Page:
An Egypt success wouldn't just be for Salah. It would provide respite for a soccer-obsessed country of nearly 100 million shaken by severe civil unrest for nearly a decade. Egypt's turmoil, which began with the popular overthrow of President Hosni Mubarak in 2011, affected all walks of life, including soccer. Egypt's team, after winning a third straight African Cup in 2010, disintegrated amid the distractions at home and failed to even qualify for the next three tournaments.
With Salah at the forefront, Egypt returned to make the final two years ago, losing to Cameroon after a late goal. Egypt opens this African Cup against outsider Zimbabwe on Friday and Salah hopes he's leading the home team's attack in the final in front of 75,000 roaring Egyptians at Cairo International Stadium on July 19.
There couldn't be a better stage for Salah to shine for his country. But there's trouble behind the scenes. The head of African soccer, who is also a FIFA vice president and an ally of Gianni Infantino, was questioned by French authorities while attending a FIFA meeting in Paris two weeks ago. Ahmad, who goes by one name, was released without being charged, according to the African confederation he runs, but appears to still be the subject of a criminal investigation and an ethics committee probe by FIFA.
French prosecutors haven't commented on the investigation, which involves allegations of improper business deals negotiated by Ahmad as president of the Confederation of African Football. He's also been accused by a former high-ranking official at CAF of bribing African soccer presidents and misusing money — some of it to buy himself luxury cars in Cairo, where CAF is based, and at home in Madagascar.
Ahmad denied wrongdoing and said in an interview with The Associated Press last month that the two cars were a necessity because "the image of the CAF president is very important." "I cannot explain myself ... to everybody," he said.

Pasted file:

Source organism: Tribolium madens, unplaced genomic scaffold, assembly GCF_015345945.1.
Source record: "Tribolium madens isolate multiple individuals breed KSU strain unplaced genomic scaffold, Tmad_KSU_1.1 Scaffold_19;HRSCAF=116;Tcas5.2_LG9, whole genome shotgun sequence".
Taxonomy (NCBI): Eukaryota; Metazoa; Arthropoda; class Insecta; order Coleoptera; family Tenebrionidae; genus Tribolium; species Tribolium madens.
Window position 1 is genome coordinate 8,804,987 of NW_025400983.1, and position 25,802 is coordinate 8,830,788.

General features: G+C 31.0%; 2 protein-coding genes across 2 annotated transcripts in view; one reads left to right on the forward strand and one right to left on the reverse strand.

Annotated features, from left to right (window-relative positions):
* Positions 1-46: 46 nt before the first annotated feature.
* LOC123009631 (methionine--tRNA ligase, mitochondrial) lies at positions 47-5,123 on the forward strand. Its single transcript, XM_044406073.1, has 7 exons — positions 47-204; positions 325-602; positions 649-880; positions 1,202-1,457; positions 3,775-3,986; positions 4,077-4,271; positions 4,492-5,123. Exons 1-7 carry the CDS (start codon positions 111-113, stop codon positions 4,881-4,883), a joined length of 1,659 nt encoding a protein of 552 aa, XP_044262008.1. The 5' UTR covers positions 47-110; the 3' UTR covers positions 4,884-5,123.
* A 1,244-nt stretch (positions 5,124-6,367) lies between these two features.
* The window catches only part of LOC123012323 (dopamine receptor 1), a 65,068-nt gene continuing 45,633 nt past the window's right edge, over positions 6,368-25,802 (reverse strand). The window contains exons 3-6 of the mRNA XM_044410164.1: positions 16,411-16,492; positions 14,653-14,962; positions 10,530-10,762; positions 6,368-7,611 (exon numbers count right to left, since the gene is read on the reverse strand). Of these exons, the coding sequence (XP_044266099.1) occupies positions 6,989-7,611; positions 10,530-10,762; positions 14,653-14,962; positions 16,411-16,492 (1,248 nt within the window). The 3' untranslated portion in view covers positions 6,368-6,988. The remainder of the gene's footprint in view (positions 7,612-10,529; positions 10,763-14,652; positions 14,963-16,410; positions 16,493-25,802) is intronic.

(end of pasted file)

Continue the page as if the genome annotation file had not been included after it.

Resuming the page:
With scandal hanging over him, and members of his own organization turning against him, Ahmad desperately needs the first African Cup he's presided over to be a success to shore up his shaky leadership of FIFA's largest continental confederation.
There are other issues. The African Cup features 24 teams for the first time this year, up from the usual 16, and that extra organizational burden will be carried by a country only awarded the tournament at the last minute.
Egypt was handed hosting duties six months before kickoff after Cameroon was dumped for being way behind schedule building stadiums. So, Egypt must put together the biggest African Cup in history in a rush.
The tournament will be played at six stadiums, three of them in Cairo and the others in the cities of Suez and Ismailia on the Suez Canal and Alexandria in the far north on the Mediterranean coast. Unlike Cameroon, Egypt has the stadiums. Organizers just need to keep them safe after soccer games became a focus for some of the country's politically charged violence.
Former president Mohammed Morsi's dramatic collapse and death inside a Cairo courtroom this week also put the country on edge and sparked street protests. And African soccer, with its reputation for shabby organization, needs to prove it can keep up with modern developments. Video review will be used at the African Cup for the first time from the quarterfinals. Its trial run didn't go well when the technology failed in the African club final last month, causing a near two-hour delay and, embarrassingly, one of the teams to eventually walk off in protest.
Salah and Egypt, backed by their fervent fans, are the favorites. Liverpool teammate Sadio Mane is also a contender for the title with Senegal, as are defending champion Cameroon, Nigeria, Tunisia and Morocco.
The extended tournament also opened the way for three teams to make their debuts. Burundi, Mauritania and, in a sliver of good news for the president, Ahmad's home country of Madagascar will all play at the African Cup for the first time.
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